This is typically a time to take stock of the past year and make resolutions for the new year to come. But the first of January (at least in the modern calendar) also marks the birthdate of American patriot Paul Revere.
Revere is best remembered for his midnight ride in April 1775 to alert the colonial militia of the approach of British forces before the battles of Lexington and Concord. This singular event, immortalized in the Longfellow poem, overshadows Revere’s long and distinguished military service as a member of Massachusetts’s militia throughout the Revolutionary War.
That’s a shame. Because the historical significance of Paul Revere’s ride is far larger than the credit he deserves in raising the alarm. It was more than that. It was a call to action that helped to mobilize 13 colonies for a long and difficult effort to form a unified nation. The battles in Lexington and Concord occurred in just one of those colonies, but what happened there was important to the survival not only of Massachusetts, but also of the very idea of the new nation. Making that new nation a reality required more than a military response to direct threats: The 13 colonies had to find a governing structure that preserved local independence in a balance that served the needs of the United States of America. That was a difficult and contentious project, requiring courage and compromise, but as Benjamin Franklin would note at the signing of the Declaration of Independence, “Now we must, indeed, all hang together or, most assuredly, we shall all hang separately.”
The professional engineering community has seen more than its share of events in the past year that should raise an alarm for those who value the concept of professional licensure. A Wall Street Journal op-ed on November 25, 2017, (carrying the provocative title “Licenses to Kill Opportunity”) was but the latest articulation of a deregulatory trend with licensure as its target…a trend that too often fails to draw any distinction between occupational and professional licensure, characterizing all forms of state licensure as drags on the economy that block employment opportunities and upward mobility.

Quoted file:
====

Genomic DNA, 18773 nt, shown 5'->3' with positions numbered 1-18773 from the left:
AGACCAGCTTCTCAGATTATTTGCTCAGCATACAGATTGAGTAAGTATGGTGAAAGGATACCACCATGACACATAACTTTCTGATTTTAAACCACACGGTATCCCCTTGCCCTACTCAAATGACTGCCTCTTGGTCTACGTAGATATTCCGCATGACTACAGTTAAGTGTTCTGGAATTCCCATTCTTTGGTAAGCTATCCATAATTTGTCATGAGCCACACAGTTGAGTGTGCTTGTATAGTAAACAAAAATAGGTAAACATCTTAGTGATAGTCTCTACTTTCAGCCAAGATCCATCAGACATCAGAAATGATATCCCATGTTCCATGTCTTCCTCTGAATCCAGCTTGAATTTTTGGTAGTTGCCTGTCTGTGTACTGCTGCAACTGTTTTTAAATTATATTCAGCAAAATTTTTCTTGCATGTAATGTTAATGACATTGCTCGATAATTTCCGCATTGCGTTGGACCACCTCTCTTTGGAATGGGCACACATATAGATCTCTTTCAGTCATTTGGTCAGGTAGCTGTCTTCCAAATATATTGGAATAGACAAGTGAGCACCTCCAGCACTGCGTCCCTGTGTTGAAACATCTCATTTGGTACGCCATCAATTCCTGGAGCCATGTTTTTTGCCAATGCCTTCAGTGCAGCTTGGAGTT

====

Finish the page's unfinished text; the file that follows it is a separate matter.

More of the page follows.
That trend extends beyond ill-informed rhetoric from think tanks, in the press, and on social media. As the NSPE website tracks and regularly reports, executive, legislative, and regulatory actions across the country are underway. Some are direct assaults on the PE license; others make the PE an unintended victim of their potentially fatal fire; some are more serious than others.
But all serve as a reminder of the importance of ongoing, coordinated, and comprehensive efforts by all the partners—state and national—who make up NSPE to champion the PE license. Maybe no serious threat has impacted you directly in your own state yet, but we must, indeed, “all hang together or, most assuredly, we shall all hang separately.”
The nature of the threats, as well as the opportunities, facing professional engineers changes over time, but a November post to state and national leaders in NSPE’s Communities by Past President Tim Austin, P.E., F.NSPE, reminds us that the need and the potential for unified action, and the organizational challenges of making it happen, are not a recent development for this Society:
“The NSPE leadership over the past several years has re-emphasized the nature of the NSPE organization (a partnership of 54 unique organizations that have come together for common goals) however, there still seems to be, perhaps, an ‘us or them’ mentality in some of the ongoing discussions.… ‘Us or them’ can lead to isolationism and balkanization. Such concepts and this debate are not new to the organization. They have existed from the time NSPE was created and frankly were part of the very reasons for which NSPE was created. The founders of NSPE recognized that greater purpose and strength could be realized if all states came together to achieve mutual goals. These underlying and mutual goals are engrained into our DNA. So, it is not ‘us or them’ but rather ‘all of us,’ 54 partners working for common goals and mutual success.
“I highly encourage state and national leaders to read Building for Professional Growth [a history of NSPE’s first 50 years] for a greater understanding of the political dynamic of the founding struggles and the mutual values that have brought us together. You will find that the current debate and discussions are not new, as history has a way of repeating itself.”
Today more than ever, we must take the stream of events we read in these pages (and elsewhere) as more than a sounding of the alarm. Or worse, alarms you can ignore when they happen in some other state. They must be a call to action by and among the united partnership of state, local, and national components that, collectively, make up NSPE.
Download Building for Professional Growth as an e-book.
Published February 22, 2018 by Mark J. Golden, CAE, FASAE